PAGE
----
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Short-term yields drop after much weaker-than-expected private jobs data

Short-term U.S. government debt yields slumped on Wednesday after a gauge of private employment showed a sharp contraction in job creation in the month of May.

While the yield on the benchmark 10-year Treasury note hover at flatline around 2.12%, the yield on the 2-year Treasury note shed 5 basis points to trade at 1.839%. Bond yields move inversely to prices.

Companies added just 27,000 new positions during the month of May, according to payroll processing firm ADP and Moody's Analytics. The Wednesday report fell well below Dow Jones estimates of 173,000.

The reading represented the worst print since the beginning of the economic expansion in March 2010 with a loss of 113,000. Though just one of many datapoints tracked by the Federal Reserve and U.S. economists, the weak jobs data marks a pivot in what's been one of the brightest spots of the economy in recent years.

"The market response follows intuitively. Underlying strength in the labor market has been a core positive of the cross currents in the domestic economy - remove this support vector and a cut cycle follows," Jon Hill, rates strategist at BMO Capital Markets, wrote in an email. "In short, though still not our base case, the likelihood of a June cut just increased."

U.S. Markets Overview: Treasurys chart

On Tuesday, Fed Chair Jerome Powell signaled that the central bank was open to easing monetary policy. He stated that the Fed would be keeping an eye on current developments in the economy, and would do what it must do, in order to "sustain the expansion. "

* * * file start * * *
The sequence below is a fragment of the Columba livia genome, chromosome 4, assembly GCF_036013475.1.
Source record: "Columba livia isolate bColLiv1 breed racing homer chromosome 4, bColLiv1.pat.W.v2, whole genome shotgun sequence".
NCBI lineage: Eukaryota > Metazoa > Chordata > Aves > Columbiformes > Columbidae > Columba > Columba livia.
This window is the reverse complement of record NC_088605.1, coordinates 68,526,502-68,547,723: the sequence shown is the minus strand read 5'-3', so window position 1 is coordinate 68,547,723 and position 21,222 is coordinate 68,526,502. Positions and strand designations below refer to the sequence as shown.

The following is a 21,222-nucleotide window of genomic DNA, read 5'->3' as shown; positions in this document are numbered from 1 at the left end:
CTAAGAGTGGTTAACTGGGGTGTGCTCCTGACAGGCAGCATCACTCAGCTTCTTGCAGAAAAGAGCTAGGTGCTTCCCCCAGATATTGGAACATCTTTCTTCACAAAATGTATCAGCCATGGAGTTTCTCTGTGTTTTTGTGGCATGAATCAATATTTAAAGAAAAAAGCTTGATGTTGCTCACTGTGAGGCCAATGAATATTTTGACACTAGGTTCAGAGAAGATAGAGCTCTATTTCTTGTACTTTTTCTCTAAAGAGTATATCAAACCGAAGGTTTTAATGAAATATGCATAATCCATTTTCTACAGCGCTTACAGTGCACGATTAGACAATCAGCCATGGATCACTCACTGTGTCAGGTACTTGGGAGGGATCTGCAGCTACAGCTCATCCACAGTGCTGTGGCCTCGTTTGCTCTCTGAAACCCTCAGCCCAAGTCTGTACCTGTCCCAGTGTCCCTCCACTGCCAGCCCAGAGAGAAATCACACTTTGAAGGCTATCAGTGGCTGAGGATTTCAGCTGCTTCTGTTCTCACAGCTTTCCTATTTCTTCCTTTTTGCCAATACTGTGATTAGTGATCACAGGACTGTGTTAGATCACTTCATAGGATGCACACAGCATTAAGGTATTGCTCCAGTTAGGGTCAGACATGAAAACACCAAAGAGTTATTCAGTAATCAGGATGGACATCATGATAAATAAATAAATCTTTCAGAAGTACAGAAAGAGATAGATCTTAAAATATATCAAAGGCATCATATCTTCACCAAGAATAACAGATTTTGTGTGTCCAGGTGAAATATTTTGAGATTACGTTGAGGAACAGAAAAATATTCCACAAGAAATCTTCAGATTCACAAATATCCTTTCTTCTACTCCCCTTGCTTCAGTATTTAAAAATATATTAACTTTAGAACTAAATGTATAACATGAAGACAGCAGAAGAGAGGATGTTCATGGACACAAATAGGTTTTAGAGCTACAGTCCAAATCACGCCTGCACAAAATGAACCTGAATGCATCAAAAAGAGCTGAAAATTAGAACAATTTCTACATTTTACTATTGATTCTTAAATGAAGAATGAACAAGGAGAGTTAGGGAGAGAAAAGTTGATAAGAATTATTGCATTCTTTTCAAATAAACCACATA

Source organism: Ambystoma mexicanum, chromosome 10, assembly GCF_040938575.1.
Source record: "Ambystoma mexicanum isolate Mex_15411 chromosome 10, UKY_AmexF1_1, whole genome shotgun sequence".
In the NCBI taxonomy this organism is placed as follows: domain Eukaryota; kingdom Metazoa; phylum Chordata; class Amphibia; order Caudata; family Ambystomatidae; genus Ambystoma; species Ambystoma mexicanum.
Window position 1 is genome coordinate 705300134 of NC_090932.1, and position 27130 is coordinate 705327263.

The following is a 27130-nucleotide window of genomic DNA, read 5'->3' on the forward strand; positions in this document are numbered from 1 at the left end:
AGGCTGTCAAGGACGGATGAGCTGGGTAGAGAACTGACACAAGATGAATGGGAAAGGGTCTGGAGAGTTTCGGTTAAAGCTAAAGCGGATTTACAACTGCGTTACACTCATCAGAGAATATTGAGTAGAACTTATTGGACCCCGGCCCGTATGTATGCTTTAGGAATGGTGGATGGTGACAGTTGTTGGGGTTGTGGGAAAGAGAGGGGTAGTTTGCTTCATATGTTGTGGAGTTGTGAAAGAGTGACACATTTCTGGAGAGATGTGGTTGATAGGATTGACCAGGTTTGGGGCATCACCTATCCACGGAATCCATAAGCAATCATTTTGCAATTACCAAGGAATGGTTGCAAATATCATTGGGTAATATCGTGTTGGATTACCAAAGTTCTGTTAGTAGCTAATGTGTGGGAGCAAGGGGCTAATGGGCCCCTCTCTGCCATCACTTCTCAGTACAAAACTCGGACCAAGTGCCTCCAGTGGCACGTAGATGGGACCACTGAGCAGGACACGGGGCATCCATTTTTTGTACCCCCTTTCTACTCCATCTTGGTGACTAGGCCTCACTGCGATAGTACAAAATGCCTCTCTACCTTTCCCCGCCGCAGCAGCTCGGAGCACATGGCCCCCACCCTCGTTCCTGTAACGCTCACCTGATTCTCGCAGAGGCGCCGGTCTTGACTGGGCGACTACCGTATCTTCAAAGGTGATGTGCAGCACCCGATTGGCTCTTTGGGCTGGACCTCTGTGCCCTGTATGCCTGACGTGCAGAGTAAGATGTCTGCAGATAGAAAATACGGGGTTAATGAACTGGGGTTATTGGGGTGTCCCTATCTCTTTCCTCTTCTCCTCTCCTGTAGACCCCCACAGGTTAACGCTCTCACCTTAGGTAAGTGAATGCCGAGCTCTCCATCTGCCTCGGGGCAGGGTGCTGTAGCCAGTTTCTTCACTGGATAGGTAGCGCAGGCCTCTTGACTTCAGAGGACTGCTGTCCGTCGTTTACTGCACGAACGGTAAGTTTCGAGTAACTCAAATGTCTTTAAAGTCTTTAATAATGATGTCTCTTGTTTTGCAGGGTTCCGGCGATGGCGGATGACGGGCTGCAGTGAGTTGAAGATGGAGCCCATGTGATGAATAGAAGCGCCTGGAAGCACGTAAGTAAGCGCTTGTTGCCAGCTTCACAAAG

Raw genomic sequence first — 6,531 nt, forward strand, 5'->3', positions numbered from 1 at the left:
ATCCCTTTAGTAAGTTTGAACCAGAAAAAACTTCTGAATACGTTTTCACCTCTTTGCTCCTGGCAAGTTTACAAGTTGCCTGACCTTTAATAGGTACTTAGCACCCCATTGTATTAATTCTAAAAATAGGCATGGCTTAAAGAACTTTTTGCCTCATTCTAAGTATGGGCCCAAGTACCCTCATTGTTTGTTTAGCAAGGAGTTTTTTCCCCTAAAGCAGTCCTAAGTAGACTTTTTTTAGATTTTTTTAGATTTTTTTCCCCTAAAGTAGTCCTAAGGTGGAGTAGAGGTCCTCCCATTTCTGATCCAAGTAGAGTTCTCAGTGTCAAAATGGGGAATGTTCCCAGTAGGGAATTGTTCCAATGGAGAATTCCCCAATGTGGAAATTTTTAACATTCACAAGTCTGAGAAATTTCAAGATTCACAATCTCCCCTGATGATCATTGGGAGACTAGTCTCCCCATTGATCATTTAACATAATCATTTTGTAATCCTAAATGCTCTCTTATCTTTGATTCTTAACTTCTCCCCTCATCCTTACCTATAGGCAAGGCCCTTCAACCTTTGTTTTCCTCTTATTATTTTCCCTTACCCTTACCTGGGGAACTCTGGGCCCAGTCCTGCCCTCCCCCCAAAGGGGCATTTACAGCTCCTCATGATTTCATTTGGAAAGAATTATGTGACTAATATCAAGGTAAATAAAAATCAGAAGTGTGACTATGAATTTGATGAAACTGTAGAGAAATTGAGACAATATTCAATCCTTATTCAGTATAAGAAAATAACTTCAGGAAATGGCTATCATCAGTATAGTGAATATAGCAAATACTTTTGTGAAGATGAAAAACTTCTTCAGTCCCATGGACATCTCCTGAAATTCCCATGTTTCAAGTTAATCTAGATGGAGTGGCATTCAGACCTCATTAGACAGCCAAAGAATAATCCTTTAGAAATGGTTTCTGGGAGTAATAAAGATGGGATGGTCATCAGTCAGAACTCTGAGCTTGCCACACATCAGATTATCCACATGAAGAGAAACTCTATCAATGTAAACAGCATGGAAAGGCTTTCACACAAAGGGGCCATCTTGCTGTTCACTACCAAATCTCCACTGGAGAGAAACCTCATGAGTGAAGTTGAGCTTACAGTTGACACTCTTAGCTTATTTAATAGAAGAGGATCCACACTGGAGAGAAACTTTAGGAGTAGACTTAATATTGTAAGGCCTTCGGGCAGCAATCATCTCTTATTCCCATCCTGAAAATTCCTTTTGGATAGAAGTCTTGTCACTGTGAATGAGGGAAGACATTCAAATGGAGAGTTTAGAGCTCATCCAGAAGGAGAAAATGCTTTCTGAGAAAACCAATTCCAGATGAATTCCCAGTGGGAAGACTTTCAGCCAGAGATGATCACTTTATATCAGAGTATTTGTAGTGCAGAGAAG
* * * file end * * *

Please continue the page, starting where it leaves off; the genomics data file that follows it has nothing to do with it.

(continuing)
Powell did, however, note that the central bank could not determine when or how global trade issues would be settled. The yield on the benchmark 10-year Treasury note rose on Tuesday after sliding to its lowest level in 20 months in the prior session.

Meanwhile, trade turmoil continues to shake up market sentiment. During his state visit to the U.K., President Donald Trump doubled down on his recent tariff threat on Mexico, telling reporters that his new policy would "take effect next week. "

GOP senators have, however, indicated that they do not agree with the 5% levy on all Mexican imports. Consequently, trade tensions and negotiations are expected to remain a hot topic for the foreseeable future.

There are no auctions scheduled for Wednesday. However, a number of Fed speeches are scheduled throughout the day.

At 9:45 a.m. ET, Fed Vice Chair Richard Clarida will be speaking at the Conference on Monetary Policy Strategy, Tools and Communication Practices in Chicago. At the same time, Atlanta Fed President Raphael Bostic will be speaking on housing at the Atlanta Regional Housing Forum.

—CNBC's Alex Gibbs and Spriha Srivastava contributed to this report.